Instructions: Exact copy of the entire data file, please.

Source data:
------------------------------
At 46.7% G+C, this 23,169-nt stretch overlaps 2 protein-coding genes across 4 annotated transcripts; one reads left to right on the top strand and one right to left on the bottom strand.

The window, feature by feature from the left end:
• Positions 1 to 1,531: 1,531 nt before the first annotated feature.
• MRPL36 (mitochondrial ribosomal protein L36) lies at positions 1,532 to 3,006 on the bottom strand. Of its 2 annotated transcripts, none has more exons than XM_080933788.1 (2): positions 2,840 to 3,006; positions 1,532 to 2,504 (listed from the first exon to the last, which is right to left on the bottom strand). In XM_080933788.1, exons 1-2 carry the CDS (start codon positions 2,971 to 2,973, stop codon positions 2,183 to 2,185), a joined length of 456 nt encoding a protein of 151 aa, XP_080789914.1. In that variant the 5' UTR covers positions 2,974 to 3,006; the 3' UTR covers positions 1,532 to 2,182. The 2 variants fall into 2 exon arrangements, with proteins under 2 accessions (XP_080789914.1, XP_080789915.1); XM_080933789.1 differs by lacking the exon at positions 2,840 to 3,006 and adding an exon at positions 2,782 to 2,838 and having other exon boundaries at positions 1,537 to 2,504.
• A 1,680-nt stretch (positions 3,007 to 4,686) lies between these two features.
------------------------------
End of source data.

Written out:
At 46.7% G+C, this 23,169-nt stretch overlaps 2 protein-coding genes across 4 annotated transcripts; one reads left to right on the top strand and one right to left on the bottom strand.

The window, feature by feature from the left end:
• Positions 1 to 1,531: 1,531 nt before the first annotated feature.
• MRPL36 (mitochondrial ribosomal protein L36) lies at positions 1,532 to 3,006 on the bottom strand. Of its 2 annotated transcripts, none has more exons than XM_080933788.1 (2): positions 2,840 to 3,006; positions 1,532 to 2,504 (listed from the first exon to the last, which is right to left on the bottom strand). In XM_080933788.1, exons 1-2 carry the CDS (start codon positions 2,971 to 2,973, stop codon positions 2,183 to 2,185), a joined length of 456 nt encoding a protein of 151 aa, XP_080789914.1. In that variant the 5' UTR covers positions 2,974 to 3,006; the 3' UTR covers positions 1,532 to 2,182. The 2 variants fall into 2 exon arrangements, with proteins under 2 accessions (XP_080789914.1, XP_080789915.1); XM_080933789.1 differs by lacking the exon at positions 2,840 to 3,006 and adding an exon at positions 2,782 to 2,838 and having other exon boundaries at positions 1,537 to 2,504.
• A 1,680-nt stretch (positions 3,007 to 4,686) lies between these two features.